Why we need financial modeling
Prices of oil and minerals can go really high. A country may benefit given the right fiscal regime. During the boom cycle in the latter half of the previous decade, many resource-rich countries saw their budgets swelling (and their dictators happy). Along with it came their spending as well.
Then the unexpected happened. Prices reached all-time lows since 2011. Resource-dependent countries are now struggling with a fiscal crisis caused by their lack of diversification and prudence in spending in the past.
What can governments do about this? Plan for the long-term.
There are lots uncertainties and risks that could happen in the life of a resource project. Expectations can be set too high, in some cases. Financial models are simplified projections of these possible scenarios.
Why should governments and civil society organizations do financial modeling? Here are three of the many reasons why.
1. Prices are volatile and outcomes vary per scenario
Just when you thought you were the moodiest person in the room, then you haven't met oil and mineral prices. They change. A lot. When governments are not prepared for the worst case scenarios, their budgets suffer. Their expenditures including social services, debt servicing, and infrastructure spending are put at risk. This is true not just at the national level but more so for local governments who are dependent on extraction of natural resources.
2. Natural resource extraction rakes in tons of money and timing is key
Governments can only spend so much but when big money starts to kick in, they end up spending on the closest thing they can put their hands on when unprepared. It's like you binge online shopping when you get (or are expecting) a raise. This is where long-term planning is important. If governments can't tell (roughly) how much money is coming at which year, they fail to plan for where the money should go.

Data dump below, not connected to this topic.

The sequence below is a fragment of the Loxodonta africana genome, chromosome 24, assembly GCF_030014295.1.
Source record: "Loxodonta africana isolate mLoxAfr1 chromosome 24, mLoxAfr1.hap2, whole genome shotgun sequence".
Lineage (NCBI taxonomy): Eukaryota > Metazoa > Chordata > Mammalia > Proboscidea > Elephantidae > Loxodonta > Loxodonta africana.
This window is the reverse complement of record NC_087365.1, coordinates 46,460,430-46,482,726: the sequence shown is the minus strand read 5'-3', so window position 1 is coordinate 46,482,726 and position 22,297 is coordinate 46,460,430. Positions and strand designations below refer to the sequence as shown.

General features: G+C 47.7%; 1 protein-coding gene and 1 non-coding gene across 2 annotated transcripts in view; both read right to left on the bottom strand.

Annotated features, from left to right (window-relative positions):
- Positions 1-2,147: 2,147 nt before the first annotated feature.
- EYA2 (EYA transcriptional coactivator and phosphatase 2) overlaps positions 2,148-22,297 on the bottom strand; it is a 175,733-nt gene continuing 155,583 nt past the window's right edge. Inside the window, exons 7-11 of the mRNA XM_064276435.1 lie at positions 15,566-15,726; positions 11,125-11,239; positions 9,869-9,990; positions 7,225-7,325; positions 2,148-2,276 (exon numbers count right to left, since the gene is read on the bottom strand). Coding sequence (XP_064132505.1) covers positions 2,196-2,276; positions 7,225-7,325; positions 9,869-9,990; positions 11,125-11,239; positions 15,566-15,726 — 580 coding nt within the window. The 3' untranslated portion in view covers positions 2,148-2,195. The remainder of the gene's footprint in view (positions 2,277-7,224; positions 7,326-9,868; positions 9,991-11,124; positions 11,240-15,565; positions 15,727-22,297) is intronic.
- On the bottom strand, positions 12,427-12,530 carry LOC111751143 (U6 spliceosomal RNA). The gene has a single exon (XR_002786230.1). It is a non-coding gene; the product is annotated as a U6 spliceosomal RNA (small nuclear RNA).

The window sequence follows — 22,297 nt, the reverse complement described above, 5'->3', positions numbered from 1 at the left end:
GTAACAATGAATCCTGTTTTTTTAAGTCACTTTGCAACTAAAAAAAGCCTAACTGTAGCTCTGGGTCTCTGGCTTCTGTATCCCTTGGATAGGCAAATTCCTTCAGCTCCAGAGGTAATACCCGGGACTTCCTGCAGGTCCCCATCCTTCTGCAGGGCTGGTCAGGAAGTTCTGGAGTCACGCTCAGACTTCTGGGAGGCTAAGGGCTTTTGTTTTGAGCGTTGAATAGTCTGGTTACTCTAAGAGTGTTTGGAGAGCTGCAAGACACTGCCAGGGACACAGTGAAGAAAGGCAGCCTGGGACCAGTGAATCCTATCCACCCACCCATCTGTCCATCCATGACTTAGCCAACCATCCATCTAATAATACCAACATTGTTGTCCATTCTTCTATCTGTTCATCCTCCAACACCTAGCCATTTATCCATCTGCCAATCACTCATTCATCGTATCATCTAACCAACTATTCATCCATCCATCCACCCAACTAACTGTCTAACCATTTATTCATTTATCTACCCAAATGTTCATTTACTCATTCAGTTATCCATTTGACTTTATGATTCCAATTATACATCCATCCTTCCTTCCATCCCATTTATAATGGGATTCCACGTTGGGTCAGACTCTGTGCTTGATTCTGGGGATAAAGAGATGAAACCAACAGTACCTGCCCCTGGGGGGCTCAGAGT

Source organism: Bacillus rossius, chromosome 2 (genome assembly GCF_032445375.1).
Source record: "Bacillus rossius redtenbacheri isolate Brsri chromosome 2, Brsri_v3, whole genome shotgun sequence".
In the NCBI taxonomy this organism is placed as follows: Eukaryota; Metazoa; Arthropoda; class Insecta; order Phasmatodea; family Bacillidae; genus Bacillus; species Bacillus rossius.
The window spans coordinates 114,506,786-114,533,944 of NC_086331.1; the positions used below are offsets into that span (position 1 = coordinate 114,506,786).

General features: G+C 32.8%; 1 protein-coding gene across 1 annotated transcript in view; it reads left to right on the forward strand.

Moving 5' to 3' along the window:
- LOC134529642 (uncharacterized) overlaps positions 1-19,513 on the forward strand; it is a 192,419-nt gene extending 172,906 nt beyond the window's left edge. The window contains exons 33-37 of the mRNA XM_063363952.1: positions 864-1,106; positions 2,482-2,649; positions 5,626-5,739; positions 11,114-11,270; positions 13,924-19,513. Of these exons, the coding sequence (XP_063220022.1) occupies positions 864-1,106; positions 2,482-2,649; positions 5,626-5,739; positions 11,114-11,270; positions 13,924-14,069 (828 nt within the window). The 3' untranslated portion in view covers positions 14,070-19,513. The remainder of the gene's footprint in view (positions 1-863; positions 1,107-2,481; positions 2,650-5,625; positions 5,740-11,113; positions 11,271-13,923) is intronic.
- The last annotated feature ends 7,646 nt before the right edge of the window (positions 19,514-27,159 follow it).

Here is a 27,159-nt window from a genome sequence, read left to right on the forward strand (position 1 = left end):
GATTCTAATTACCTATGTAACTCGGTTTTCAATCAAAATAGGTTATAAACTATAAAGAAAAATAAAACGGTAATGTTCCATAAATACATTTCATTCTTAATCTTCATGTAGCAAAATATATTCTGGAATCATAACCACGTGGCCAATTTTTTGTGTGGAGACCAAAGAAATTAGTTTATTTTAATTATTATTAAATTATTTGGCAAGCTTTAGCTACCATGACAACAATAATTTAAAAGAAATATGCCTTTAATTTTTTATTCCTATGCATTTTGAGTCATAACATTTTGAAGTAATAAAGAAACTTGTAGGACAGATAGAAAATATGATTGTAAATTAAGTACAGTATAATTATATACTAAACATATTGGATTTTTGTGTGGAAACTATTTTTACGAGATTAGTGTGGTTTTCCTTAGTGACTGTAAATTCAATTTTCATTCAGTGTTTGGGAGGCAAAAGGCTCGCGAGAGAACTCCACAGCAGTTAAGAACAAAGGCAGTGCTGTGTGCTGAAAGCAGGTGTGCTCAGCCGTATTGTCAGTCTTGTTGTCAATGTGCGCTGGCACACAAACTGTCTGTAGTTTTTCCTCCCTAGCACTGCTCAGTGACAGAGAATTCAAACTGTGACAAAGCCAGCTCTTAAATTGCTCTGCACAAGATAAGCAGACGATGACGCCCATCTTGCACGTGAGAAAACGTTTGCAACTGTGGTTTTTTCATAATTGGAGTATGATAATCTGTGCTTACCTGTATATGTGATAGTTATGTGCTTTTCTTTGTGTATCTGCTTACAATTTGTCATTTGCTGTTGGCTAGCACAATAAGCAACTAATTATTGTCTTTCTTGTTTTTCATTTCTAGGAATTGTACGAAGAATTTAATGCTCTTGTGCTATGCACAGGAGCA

Civil society organizations (CSOs) and communities should also be able to compare the projected and actual amounts of extraction and payments. Did the government receive what companies claim to pay at year x? If not, what could explain the deviation? Was it because of lower prices or something else? This holds governments and companies accountable to the citizens.
3. Tons of money invites bad temptations
Kleptocrats lurk around where it is darkest. If watchdogs including CSOs and communities do not know how much money a resource project would generate at given year x, corrupt government officials can easily operate in a veil of secrecy.
Should we do financial modeling?
An important caveat, however, is this: financial models operate under many assumptions. Hence, should be used with caution. A financial model can aid in projecting government revenue from a resource project at a given period. It can also provide affected communities and CSOs an opportunity to better monitor resource projects operating near their community. They are not the sole solution to the resource curse but they make a whole lot of difference.
Government has a lot to lose when benefits from resource projects are not maximized. Communities lose a one-time opportunity to improve their living conditions when benefits are enjoyed by the very few. Hence, governments and communities have the most to gain when projects are better planned for and monitored.
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Hey there! I'm Marco from the Philippines. I write mostly about natural resource governance, open data, and good governance.